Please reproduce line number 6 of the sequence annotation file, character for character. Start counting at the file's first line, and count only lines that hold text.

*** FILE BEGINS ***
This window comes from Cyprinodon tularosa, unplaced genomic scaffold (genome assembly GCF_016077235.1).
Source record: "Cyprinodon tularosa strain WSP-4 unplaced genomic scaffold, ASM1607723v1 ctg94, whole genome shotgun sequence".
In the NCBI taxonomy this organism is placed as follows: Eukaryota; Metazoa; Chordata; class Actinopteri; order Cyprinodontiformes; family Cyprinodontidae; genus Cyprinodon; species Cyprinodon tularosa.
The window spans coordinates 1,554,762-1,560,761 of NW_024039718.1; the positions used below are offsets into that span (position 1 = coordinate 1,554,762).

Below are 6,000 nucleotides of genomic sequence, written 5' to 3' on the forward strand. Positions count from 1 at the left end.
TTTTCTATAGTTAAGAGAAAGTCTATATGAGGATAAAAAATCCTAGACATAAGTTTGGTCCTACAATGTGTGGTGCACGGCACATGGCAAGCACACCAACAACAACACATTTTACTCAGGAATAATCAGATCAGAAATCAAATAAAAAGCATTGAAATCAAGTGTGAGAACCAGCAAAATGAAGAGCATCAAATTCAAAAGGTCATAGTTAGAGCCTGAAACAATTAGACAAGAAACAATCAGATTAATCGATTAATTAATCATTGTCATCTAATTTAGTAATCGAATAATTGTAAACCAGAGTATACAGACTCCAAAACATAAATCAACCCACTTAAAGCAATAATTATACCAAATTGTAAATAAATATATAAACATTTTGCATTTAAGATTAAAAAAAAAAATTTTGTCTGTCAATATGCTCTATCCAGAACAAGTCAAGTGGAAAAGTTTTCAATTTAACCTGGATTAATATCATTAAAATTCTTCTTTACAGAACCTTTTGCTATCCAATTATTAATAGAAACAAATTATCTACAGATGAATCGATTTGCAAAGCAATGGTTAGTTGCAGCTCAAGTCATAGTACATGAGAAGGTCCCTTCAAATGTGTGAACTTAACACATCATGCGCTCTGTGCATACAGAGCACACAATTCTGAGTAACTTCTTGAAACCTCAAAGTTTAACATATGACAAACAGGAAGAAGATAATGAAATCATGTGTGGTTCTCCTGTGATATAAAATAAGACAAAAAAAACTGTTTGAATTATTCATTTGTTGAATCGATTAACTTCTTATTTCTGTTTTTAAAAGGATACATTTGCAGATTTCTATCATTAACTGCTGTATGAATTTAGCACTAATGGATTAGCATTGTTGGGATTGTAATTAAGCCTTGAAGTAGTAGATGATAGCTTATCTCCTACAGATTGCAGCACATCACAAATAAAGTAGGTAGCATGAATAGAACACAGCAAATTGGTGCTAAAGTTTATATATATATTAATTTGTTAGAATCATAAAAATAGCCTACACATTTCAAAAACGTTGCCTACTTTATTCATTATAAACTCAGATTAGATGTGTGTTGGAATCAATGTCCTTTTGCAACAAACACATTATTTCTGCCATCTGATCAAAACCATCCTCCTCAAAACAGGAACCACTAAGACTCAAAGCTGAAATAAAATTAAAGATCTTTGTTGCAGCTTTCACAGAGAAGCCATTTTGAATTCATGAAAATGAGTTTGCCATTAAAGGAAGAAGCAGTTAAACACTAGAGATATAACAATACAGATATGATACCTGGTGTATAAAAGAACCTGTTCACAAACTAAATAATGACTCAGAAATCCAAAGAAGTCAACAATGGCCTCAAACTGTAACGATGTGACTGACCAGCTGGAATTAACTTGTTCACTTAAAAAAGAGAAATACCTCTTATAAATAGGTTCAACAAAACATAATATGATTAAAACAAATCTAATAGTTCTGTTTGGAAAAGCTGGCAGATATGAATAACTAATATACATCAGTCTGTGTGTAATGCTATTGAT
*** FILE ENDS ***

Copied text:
TTTTCTATAGTTAAGAGAAAGTCTATATGAGGATAAAAAATCCTAGACATAAGTTTGGTCCTACAATGTGTGGTGCACGGCACATGGCAAGCACACCAACAACAACACATTTTACTCAGGAATAATCAGATCAGAAATCAAATAAAAAGCATTGAAATCAAGTGTGAGAACCAGCAAAATGAAGAGCATCAAATTCAAAAGGTCATAGTTAGAGCCTGAAACAATTAGACAAGAAACAATCAGATTAATCGATTAATTAATCATTGTCATCTAATTTAGTAATCGAATAATTGTAAACCAGAGTATACAGACTCCAAAACATAAATCAACCCACTTAAAGCAATAATTATACCAAATTGTAAATAAATATATAAACATTTTGCATTTAAGATTAAAAAAAAAAATTTTGTCTGTCAATATGCTCTATCCAGAACAAGTCAAGTGGAAAAGTTTTCAATTTAACCTGGATTAATATCATTAAAATTCTTCTTTACAGAACCTTTTGCTATCCAATTATTAATAGAAACAAATTATCTACAGATGAATCGATTTGCAAAGCAATGGTTAGTTGCAGCTCAAGTCATAGTACATGAGAAGGTCCCTTCAAATGTGTGAACTTAACACATCATGCGCTCTGTGCATACAGAGCACACAATTCTGAGTAACTTCTTGAAACCTCAAAGTTTAACATATGACAAACAGGAAGAAGATAATGAAATCATGTGTGGTTCTCCTGTGATATAAAATAAGACAAAAAAAACTGTTTGAATTATTCATTTGTTGAATCGATTAACTTCTTATTTCTGTTTTTAAAAGGATACATTTGCAGATTTCTATCATTAACTGCTGTATGAATTTAGCACTAATGGATTAGCATTGTTGGGATTGTAATTAAGCCTTGAAGTAGTAGATGATAGCTTATCTCCTACAGATTGCAGCACATCACAAATAAAGTAGGTAGCATGAATAGAACACAGCAAATTGGTGCTAAAGTTTATATATATATTAATTTGTTAGAATCATAAAAATAGCCTACACATTTCAAAAACGTTGCCTACTTTATTCATTATAAACTCAGATTAGATGTGTGTTGGAATCAATGTCCTTTTGCAACAAACACATTATTTCTGCCATCTGATCAAAACCATCCTCCTCAAAACAGGAACCACTAAGACTCAAAGCTGAAATAAAATTAAAGATCTTTGTTGCAGCTTTCACAGAGAAGCCATTTTGAATTCATGAAAATGAGTTTGCCATTAAAGGAAGAAGCAGTTAAACACTAGAGATATAACAATACAGATATGATACCTGGTGTATAAAAGAACCTGTTCACAAACTAAATAATGACTCAGAAATCCAAAGAAGTCAACAATGGCCTCAAACTGTAACGATGTGACTGACCAGCTGGAATTAACTTGTTCACTTAAAAAAGAGAAATACCTCTTATAAATAGGTTCAACAAAACATAATATGATTAAAACAAATCTAATAGTTCTGTTTGGAAAAGCTGGCAGATATGAATAACTAATATACATCAGTCTGTGTGTAATGCTATTGAT